So my book starts in the 1950s, and points out that Jewish leaders who were involved with the interracial alliance — and this is of course the white Jewish leaders — absolutely understood the limits of white liberalism, and predicted that the black-Jewish alliance would end. So it was actually not a big shock or surprise [to them.]
And the second piece is that the rise of black nationalism not only didn't negatively impact Jewish leadership — in fact, Jewish leaders leveraged the thinking of black power activists to strengthen Jewish identity in many of the ways that black power was strengthening black identity.
So really what happened was, the consensus of the 1950s that was blacks and Jews together, became a new consensus of the late '60s and '70s, with each of the communities doing the same thing apart. And I saw that both communities were borrowing back and forth through nationalism as a consequence of the rise of black power.
Can you give an example?
Zionism is a good example. In 1948, when the state of Israel was created, American Jews were happy, especially after the Holocaust, and thankful that there is a Jewish homeland. But they weren't dancing in the streets, as it were.
After 1967, when the state of Israel won the Six Day War, the reaction of American Jewish youth was so pronounced that even national Jewish leaders were surprised — 7,500 young people got on airplanes and went to Israel to help, literally. Something like 98 percent of American Jews expressed strong sympathy for Israel.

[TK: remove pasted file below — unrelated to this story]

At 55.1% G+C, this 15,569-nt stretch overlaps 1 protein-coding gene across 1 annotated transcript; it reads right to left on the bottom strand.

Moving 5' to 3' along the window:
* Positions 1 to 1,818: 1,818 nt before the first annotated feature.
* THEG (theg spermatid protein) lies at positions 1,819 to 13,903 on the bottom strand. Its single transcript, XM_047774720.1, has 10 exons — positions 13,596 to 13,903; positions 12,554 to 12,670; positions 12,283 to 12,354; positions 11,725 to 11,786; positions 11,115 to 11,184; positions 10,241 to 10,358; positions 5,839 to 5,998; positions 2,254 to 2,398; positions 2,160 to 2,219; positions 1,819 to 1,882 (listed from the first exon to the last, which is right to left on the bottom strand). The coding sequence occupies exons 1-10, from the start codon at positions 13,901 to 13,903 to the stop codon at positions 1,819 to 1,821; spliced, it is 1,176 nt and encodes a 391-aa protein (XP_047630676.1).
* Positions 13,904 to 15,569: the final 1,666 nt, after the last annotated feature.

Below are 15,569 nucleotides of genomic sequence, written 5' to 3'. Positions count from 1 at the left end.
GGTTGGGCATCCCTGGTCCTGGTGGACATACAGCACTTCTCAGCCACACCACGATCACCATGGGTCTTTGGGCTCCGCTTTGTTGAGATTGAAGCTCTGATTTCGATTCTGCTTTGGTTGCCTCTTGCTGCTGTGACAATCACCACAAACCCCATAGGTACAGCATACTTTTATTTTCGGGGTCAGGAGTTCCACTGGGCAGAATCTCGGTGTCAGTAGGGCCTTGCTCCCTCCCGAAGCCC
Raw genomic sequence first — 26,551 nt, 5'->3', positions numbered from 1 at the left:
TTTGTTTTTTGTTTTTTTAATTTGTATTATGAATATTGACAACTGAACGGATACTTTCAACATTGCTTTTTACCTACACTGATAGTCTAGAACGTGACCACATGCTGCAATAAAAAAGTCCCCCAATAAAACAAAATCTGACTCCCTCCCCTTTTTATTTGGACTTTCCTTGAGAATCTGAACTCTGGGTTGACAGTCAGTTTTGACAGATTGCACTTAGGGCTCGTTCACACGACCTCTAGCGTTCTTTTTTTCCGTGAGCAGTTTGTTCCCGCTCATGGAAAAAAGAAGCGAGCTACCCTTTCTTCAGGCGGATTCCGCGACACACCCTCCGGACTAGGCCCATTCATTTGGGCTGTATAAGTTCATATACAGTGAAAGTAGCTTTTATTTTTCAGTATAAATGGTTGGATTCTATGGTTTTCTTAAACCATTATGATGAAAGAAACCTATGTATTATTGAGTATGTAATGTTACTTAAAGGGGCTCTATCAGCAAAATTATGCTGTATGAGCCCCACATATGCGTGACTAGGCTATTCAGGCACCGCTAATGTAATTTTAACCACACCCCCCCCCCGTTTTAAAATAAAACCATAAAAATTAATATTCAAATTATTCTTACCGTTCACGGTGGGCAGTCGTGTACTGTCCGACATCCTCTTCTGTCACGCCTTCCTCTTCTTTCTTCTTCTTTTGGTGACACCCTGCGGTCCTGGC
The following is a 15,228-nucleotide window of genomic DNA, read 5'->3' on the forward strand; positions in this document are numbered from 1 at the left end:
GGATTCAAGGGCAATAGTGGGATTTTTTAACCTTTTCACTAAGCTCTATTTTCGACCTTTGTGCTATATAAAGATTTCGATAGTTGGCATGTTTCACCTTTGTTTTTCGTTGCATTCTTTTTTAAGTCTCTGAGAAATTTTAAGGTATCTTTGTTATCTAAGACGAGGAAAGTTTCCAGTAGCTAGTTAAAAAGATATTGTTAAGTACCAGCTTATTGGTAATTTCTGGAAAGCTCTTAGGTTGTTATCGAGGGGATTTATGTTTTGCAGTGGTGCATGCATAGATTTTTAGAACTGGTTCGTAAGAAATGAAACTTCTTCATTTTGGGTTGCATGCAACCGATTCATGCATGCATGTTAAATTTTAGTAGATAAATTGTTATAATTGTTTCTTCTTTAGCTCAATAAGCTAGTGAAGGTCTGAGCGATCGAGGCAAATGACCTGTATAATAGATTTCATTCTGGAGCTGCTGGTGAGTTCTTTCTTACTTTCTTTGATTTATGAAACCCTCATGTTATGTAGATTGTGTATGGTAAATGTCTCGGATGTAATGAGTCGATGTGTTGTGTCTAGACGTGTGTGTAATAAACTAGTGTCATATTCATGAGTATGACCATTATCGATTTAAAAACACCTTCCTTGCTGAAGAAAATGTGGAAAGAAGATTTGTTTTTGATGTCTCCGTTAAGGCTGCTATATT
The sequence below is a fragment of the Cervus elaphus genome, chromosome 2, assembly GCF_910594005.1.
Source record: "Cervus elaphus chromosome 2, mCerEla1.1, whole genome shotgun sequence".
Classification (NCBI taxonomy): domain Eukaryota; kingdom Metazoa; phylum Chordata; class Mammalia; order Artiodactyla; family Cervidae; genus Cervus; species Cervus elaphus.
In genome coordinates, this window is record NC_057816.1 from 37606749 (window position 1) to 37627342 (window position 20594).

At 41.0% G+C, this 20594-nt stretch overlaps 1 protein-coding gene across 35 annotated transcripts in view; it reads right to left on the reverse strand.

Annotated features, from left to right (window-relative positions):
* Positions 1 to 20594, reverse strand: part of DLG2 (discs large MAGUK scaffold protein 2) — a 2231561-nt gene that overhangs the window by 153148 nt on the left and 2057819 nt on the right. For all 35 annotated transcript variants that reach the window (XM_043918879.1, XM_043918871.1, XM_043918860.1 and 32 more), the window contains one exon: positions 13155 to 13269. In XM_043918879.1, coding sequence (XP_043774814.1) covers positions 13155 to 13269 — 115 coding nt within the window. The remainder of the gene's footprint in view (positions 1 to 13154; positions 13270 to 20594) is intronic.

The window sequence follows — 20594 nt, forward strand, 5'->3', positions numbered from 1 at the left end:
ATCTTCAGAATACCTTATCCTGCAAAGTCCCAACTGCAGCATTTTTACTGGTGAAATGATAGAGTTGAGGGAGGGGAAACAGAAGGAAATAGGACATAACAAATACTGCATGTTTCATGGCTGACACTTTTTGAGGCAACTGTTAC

And while the traditional thinking is, you know, Aren't Jews great because they became Zionist in '67? as a student of American Jewish history, I'm really curious why the reaction was stronger in '67 than even in 1948. So when I did the research, I learned that the rise of black nationalism and the purge of Jews from leadership and civil rights organizations, got Jews thinking about their own nationalism.
You know, if blacks can advocate for blackness, then Jews can advocate for Jewishness. And in this sense, the Six Day War occurring in June of 1967 was perfectly timed to capture a whole bunch of young Jews who were nationalists in their proclivities, but didn't have a place to put it. And there they could put it in Zionism.
This book focuses mainly on the events leading up to, and immediately following, the civil rights movement of the 1960s. What message does it have for readers today?
I tell this story in the hopes that, even in the contemporary period, folks can take a deep breath and pause, whatever their initial reaction will be, to, you know, Black Lives Matter, the Women's March, Farrakhan, Nation of Islam, all the topical issues now, and they'll be better informed to understand the dynamics if they understand and see what actually happened over the last 50 or 60 years.
Clearly in Trump's America, we have a variety of different constructed narratives, and everyone's got a bunch of facts to prove that they're right. And everyone is internally consistent, and nothing that anyone else says on the outside matters, you know, because they've got it right.
So I wanted to upend that entire way of thinking to say that the job of a critical thinker — I would like to say a good American — is to critically investigate your own constructed narrative to break it down when it needs to be broken, and to be willing to listen to entirely different ways of even framing and understanding.